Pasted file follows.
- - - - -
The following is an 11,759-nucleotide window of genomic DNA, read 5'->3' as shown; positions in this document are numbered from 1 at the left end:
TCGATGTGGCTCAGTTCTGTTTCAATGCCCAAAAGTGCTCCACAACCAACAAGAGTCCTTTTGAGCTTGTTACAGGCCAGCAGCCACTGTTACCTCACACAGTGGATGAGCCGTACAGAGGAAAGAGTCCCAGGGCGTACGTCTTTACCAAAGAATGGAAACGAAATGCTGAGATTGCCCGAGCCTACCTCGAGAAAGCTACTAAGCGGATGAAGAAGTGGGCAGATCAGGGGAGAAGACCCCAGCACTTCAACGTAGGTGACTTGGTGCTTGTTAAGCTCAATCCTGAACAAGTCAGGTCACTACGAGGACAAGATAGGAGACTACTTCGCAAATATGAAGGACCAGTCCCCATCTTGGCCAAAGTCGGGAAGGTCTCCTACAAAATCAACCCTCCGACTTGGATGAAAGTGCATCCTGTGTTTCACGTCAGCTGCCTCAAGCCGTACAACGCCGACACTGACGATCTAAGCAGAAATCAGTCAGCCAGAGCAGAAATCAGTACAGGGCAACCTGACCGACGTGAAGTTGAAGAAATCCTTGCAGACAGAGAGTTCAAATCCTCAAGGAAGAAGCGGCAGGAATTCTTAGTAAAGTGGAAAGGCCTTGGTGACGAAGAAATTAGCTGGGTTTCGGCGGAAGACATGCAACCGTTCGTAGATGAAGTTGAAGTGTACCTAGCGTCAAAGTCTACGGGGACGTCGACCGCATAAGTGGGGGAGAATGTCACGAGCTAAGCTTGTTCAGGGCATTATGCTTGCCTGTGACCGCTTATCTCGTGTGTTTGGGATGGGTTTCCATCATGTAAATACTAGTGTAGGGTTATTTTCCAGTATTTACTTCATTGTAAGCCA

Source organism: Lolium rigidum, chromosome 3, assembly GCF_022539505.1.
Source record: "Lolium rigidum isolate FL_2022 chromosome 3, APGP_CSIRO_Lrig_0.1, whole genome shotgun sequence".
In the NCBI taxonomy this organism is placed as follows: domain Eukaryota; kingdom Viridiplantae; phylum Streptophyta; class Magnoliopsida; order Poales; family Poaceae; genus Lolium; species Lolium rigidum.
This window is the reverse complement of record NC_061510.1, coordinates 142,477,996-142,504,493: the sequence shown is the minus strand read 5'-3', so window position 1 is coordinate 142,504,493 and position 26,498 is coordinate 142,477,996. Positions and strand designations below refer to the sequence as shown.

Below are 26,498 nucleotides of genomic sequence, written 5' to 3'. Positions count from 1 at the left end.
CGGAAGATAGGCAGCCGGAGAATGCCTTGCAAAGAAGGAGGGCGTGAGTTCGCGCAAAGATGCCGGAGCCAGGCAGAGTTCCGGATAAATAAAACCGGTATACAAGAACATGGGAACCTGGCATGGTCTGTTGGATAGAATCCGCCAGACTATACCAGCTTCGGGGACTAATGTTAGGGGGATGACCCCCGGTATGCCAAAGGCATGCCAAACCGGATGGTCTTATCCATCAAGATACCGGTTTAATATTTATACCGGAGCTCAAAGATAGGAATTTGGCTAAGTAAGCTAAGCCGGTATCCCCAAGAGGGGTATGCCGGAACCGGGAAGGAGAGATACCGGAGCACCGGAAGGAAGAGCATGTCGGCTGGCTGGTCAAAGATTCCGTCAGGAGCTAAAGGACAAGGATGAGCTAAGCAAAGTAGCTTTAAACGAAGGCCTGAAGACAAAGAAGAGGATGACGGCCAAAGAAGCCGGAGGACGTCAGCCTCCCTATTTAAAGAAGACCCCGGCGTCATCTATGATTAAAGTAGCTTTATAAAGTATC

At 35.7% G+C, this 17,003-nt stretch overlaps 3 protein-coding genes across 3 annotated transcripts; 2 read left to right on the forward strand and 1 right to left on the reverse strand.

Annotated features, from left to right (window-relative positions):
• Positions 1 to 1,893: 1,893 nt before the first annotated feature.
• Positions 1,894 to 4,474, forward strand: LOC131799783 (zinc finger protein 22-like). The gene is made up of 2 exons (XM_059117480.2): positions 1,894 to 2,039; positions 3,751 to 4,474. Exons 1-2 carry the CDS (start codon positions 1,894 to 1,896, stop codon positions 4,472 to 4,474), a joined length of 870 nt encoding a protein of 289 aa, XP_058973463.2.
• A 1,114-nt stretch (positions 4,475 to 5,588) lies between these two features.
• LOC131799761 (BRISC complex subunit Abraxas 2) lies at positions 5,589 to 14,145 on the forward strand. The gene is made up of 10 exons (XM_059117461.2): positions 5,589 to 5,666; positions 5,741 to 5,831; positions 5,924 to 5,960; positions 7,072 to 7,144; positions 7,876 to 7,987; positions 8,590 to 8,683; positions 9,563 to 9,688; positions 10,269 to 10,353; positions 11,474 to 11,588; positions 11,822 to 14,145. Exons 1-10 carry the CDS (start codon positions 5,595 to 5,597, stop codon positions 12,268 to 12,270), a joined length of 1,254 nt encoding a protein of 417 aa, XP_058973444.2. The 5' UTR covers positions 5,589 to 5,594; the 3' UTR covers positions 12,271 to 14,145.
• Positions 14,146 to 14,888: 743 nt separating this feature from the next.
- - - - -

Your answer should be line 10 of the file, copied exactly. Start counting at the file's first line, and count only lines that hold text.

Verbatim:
Annotated features, from left to right (window-relative positions):